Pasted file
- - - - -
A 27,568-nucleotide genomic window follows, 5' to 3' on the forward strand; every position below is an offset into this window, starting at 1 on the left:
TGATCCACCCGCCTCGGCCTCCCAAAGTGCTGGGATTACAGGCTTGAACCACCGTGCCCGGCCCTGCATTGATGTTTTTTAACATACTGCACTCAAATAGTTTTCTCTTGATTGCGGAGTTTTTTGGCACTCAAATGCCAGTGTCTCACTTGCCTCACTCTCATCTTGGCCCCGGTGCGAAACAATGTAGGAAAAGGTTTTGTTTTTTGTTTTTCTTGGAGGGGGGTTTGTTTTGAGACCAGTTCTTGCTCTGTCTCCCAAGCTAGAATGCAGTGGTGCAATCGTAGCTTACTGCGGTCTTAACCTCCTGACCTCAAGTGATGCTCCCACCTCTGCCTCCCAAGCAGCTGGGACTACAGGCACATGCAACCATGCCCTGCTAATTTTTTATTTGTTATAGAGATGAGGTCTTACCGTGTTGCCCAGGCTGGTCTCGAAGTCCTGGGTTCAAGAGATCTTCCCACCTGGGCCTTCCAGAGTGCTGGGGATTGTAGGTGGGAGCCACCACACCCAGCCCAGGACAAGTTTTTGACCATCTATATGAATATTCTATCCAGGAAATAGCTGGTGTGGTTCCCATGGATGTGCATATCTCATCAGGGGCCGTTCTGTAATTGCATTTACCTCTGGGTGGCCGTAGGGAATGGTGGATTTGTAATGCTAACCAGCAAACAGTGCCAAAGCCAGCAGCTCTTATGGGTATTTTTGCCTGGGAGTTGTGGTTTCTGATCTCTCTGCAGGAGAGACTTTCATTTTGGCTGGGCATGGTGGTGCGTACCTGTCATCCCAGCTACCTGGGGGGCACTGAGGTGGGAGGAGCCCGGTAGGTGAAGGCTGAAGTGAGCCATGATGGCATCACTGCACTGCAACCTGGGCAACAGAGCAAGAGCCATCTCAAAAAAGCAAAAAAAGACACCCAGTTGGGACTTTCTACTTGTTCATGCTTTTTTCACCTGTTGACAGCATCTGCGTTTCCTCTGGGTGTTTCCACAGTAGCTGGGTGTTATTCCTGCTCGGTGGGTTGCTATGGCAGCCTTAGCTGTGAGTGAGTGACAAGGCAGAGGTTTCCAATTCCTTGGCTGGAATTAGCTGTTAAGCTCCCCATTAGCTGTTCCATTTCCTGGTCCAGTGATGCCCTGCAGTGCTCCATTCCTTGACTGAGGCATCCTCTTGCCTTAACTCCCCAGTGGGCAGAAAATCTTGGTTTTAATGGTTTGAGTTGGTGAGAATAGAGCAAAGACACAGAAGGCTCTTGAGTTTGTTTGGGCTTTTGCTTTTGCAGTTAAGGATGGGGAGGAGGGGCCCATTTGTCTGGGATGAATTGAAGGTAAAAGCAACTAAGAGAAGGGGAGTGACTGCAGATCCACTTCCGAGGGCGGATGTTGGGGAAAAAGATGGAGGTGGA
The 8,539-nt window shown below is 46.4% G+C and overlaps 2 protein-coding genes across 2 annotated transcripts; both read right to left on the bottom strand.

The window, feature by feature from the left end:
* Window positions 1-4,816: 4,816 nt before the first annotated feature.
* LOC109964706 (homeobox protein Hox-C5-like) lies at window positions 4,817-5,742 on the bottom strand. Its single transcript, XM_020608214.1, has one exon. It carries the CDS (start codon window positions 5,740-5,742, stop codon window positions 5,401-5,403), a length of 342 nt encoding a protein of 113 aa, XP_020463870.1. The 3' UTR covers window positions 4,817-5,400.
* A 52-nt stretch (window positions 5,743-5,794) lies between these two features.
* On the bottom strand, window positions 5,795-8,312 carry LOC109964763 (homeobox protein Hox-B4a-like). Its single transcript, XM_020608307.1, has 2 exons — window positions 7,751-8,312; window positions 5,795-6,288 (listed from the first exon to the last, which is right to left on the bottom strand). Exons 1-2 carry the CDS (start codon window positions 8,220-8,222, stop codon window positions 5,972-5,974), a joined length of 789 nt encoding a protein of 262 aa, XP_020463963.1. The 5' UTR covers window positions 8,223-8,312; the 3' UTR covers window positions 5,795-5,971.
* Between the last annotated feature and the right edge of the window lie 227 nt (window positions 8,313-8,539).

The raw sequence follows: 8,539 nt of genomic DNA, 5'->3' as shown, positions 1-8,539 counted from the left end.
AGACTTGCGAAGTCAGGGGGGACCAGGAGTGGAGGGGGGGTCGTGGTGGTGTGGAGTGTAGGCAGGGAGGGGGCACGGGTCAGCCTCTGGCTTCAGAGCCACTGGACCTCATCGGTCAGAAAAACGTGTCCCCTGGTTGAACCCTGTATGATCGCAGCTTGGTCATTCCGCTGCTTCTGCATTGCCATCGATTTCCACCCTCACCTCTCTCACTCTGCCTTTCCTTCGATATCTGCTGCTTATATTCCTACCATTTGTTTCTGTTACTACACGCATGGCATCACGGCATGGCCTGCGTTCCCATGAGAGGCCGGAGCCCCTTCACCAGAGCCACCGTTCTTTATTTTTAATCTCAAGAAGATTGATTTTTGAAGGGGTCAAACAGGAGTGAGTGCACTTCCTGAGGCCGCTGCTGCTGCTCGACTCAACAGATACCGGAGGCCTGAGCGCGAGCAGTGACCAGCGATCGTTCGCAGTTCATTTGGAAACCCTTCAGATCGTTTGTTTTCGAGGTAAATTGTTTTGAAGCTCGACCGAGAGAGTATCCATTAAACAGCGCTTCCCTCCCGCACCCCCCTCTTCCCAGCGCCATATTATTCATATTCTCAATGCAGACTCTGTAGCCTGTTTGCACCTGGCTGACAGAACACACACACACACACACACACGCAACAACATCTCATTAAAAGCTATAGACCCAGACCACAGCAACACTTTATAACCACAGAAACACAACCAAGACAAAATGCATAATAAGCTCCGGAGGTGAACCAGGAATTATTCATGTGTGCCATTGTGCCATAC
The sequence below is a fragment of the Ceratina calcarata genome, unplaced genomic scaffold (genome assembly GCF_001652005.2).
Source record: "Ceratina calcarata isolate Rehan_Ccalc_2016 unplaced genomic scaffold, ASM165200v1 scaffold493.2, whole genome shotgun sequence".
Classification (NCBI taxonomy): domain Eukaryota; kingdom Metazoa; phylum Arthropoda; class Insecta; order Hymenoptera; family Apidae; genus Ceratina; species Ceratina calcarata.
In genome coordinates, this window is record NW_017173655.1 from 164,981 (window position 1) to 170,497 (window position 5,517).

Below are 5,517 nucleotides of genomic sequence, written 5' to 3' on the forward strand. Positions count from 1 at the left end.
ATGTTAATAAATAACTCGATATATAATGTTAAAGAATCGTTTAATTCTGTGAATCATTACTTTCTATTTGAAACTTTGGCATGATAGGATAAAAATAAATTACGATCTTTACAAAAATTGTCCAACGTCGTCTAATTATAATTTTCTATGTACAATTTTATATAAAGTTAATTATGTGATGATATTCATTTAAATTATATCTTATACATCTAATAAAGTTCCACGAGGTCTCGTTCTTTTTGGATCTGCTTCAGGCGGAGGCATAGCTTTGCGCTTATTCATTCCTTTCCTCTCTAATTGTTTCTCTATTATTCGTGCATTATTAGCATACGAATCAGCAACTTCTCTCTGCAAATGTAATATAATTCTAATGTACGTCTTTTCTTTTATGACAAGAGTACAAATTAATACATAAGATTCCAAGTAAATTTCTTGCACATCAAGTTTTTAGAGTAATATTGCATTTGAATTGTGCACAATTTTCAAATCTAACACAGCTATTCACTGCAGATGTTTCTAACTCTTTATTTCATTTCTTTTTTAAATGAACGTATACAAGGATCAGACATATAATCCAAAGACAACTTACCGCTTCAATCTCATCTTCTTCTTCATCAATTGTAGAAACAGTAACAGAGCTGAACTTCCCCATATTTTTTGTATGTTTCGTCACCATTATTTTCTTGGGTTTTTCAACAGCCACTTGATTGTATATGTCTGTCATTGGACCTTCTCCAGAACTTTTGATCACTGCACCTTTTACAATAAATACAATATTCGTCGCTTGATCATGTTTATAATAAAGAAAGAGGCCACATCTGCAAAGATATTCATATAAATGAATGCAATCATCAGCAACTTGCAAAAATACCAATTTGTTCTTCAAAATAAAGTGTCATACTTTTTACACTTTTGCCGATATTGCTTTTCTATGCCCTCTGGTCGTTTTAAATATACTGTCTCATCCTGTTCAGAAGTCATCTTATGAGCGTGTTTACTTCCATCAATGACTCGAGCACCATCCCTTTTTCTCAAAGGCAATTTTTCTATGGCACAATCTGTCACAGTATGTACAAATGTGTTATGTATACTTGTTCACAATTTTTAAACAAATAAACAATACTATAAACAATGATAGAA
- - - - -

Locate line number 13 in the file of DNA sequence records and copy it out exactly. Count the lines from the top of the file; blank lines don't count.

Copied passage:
Source record: "Ceratina calcarata isolate Rehan_Ccalc_2016 unplaced genomic scaffold, ASM165200v1 scaffold493.2, whole genome shotgun sequence".